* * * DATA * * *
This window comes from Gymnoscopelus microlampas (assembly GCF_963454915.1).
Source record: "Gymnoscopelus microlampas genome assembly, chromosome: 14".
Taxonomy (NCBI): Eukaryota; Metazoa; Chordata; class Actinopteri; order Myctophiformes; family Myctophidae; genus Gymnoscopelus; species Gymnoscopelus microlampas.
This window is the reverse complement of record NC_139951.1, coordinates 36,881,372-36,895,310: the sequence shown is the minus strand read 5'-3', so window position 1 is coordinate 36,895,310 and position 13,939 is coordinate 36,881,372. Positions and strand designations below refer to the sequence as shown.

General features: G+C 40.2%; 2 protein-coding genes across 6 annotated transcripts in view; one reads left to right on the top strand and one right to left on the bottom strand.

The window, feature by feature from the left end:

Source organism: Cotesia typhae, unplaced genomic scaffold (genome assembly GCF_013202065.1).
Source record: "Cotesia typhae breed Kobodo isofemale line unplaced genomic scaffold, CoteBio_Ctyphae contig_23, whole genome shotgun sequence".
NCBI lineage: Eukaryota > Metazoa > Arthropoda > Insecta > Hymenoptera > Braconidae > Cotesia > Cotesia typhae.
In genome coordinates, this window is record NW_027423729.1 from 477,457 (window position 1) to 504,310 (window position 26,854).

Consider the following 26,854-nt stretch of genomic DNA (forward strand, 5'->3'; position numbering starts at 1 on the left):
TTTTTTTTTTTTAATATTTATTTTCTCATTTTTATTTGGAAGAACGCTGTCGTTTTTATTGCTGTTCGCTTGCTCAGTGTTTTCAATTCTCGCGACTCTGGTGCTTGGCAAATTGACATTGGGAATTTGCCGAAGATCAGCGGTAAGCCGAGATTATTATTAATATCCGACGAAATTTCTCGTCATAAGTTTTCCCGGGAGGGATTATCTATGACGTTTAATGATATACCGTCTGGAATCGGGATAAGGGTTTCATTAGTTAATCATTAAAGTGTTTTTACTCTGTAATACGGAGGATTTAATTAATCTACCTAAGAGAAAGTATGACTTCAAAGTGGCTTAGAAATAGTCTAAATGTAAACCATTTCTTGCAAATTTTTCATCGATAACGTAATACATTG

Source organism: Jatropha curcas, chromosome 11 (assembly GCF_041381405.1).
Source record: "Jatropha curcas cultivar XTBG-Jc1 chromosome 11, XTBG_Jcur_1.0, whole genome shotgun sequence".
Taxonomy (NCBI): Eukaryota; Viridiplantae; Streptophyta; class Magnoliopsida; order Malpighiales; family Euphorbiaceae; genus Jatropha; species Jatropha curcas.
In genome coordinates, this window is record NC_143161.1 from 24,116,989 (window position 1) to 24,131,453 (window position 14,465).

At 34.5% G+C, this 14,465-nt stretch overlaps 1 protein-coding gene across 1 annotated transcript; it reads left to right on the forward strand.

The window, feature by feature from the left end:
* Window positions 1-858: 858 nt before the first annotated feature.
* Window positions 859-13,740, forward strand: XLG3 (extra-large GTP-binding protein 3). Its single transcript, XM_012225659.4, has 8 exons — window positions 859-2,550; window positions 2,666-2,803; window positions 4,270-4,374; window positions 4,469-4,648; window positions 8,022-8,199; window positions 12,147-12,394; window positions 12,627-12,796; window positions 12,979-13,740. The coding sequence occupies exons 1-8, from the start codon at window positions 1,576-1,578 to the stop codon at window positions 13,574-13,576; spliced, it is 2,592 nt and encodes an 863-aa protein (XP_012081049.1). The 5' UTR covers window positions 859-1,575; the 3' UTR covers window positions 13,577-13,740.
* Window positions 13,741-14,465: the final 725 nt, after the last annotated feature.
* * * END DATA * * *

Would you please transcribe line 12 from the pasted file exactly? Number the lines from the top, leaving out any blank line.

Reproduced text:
TTTTTTTTTTTTAATATTTATTTTCTCATTTTTATTTGGAAGAACGCTGTCGTTTTTATTGCTGTTCGCTTGCTCAGTGTTTTCAATTCTCGCGACTCTGGTGCTTGGCAAATTGACATTGGGAATTTGCCGAAGATCAGCGGTAAGCCGAGATTATTATTAATATCCGACGAAATTTCTCGTCATAAGTTTTCCCGGGAGGGATTATCTATGACGTTTAATGATATACCGTCTGGAATCGGGATAAGGGTTTCATTAGTTAATCATTAAAGTGTTTTTACTCTGTAATACGGAGGATTTAATTAATCTACCTAAGAGAAAGTATGACTTCAAAGTGGCTTAGAAATAGTCTAAATGTAAACCATTTCTTGCAAATTTTTCATCGATAACGTAATACATTG